Raspberry Pi Work

Ever since the Raspberry Pi became easily accessible for the public, I had been interested and tinkering with them. I have used my Raspberry Pi for a wide range of projects. From running a little web server, to my latest project, creating a car data logging system.
I think the Raspberry Pi has really peaked my interest because it is something that I can work with hands on, and apply my software development experience to. Another reason why it had peaked my interest (and for many others as well), was because it was cheap and affordable for a college student like me.
Alright, enough about why I like Raspberry Pi's, onto my projects!

Raspberry Pi Car Data Logger

Alright, This project is probably my biggest project undertaken with a Raspberry Pi, and I am working to develop a data logger for my car. The project is still in progress, and is not done yet, so I am going to put what I have done so far here.


My idea was to use a Raspberry Pi to read engine data from my car, and store it in a time series data format. I could then use my experience with R and Shiny to create a web application on a server to plot and display that data. This would allow me to see trends in my vehicle's temps, transmission, fuel efficiency, speed, and overall health.
I decided to use OBD to read those sensors from the engine. When most people think of OBD, they think Check Engine Light. That is the most common use of OBD, what it was intended to do, diagnose problems. However, all cars can also provide some engine sensor data over the OBD interface as well. Each car varies in what they can provide of course. My hopes are that I can at the very least get the following from my car:
  • Engine RPM
  • Engine Temp
  • Engine Load
  • Speed
  • Fuel Status
That's not a lot, is it? I don't think so, but it will give me a good amount of insight into how my car is performing if I look at the data in the right ways.

My Hardware

Thankfully, buying electronics as components are not that expensive, so I think I will get by without spending more than $50 on the project. So far, this is the list of parts that I have gotten for the project:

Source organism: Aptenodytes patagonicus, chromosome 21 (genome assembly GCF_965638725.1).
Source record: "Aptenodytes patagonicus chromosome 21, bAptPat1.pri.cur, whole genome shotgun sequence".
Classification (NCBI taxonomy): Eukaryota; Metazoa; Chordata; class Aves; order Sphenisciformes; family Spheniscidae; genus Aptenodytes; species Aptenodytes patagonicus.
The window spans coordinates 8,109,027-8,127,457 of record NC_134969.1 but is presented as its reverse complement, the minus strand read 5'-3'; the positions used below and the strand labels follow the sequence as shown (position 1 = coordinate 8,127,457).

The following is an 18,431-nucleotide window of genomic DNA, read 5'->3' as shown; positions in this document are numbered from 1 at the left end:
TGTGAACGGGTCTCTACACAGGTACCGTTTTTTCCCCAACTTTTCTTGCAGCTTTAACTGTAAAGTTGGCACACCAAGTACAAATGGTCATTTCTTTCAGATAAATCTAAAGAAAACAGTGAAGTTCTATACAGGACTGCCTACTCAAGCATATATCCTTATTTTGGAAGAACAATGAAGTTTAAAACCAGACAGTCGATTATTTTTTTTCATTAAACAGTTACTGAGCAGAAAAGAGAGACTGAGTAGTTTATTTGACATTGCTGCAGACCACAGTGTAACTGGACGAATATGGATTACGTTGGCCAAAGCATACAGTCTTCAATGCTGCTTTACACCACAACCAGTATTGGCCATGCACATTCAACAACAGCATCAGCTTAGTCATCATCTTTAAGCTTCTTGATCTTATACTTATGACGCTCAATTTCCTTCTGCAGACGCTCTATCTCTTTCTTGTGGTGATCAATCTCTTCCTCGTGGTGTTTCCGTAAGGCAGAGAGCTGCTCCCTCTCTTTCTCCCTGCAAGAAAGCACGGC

• Raspberry Pi (I used a model B rev 2.0)
  • 16 GB SD Card
  • USB Bluetooth 2.1 Adapter (Asus Model USB-BT211)
  • USB Wireless N Adapter (Trendnet Model TEW-648UBM)
  • FreedomPop Wireless 4G Hotspot
  • Bluetooth OBD Car Adapter ( Model I Got )
  • DS3231 RTC Module ( Model I Got )
  • 3A Car Switch ( Model I Got )
The reason that I am using an RTC module is because the Pi will have an unreliable connection to the internet most of the time. Since I am effectively gathering time series data, the time is going to be pretty important, and the Pi does not have an internal RTC. Installing the RTC module will allow me to have reliable clock data.
The 3A car switch is a contraption that I wire to a few of my car's wires so then the switch can power on the Pi when I turn my car on. Also, when I turn my car off, the switch stores some extra power in it to allow the Pi to shutdown properly after the car has been turned off. This is to find a solution to turn the Pi on and off with my car and also handle the software safely.
The FreedomPop Wireless hotspot allows my pi to connect to the internet and then sync the data with a server at home when my Pi shuts down. Not to advertise, but the reason why I am using FreedomPop is because I am able to get a free 500MB of wireless data each month. 500MB is more than enough to send a text file to a server.
Here is a pic of my Rapsberry Pi with all of its components attached to it:
Mack's Raspberry Pi

My Progress

I am slightly following the setup of a similar project, which can be found here.
Before I say anything more, if you have any questions about what I did to get things working, please send me an email with your questions. I will be glad to help you out!
I have gotten the Raspbian distribution loaded onto my Pi and installed the python code from the project that I just mentioned. I then proceeded to configure the wireless card for the FreedomPop, and got the bluetooth drivers installed and got all the needed linux packages installed.
Over the last couple weeks, I have been having difficulty with his code working. I initially thought that his code was not designed for my setup. However, after quite a bit of investigation, I found that there was additional setup needed to communicate over bluetooth with the OBD adapter. So, I finally was able to start to get data out of my car!
Next up, I had written startup and shutdown scripts to startup and run the scripts automatically, and to shutdown safely. I have also taken the car switch that I purchased and wired that into my car using the fuse box just under my dash, and I stashed it into a little side panel by my feet. I have wired that up to power the wireless hotspot and the raspberry pi. I have gotten the pi to consistently log data each time I power the car on, connect to the wifi hotspot, and then when the car is turned off, it uploads the data to my server.
So the raspberry pi is starting to log lots of data, and now I am at the point where I need to start analyzing it. However, with school and all going on, the project has started to move at a much slower pace. Nonetheless, I have started to write the R web application. You can find its Github here. The web app is up and running, but doesnt have much functionality yet.. However, you can find it here. That's all the updates that I have for now, check out the list of things below for what's coming next!

What's Next

So things that need to be done next (in order of importance) is:
  • Design the Data Filtering/Analyzing System
  • Create the Shiny App and R Code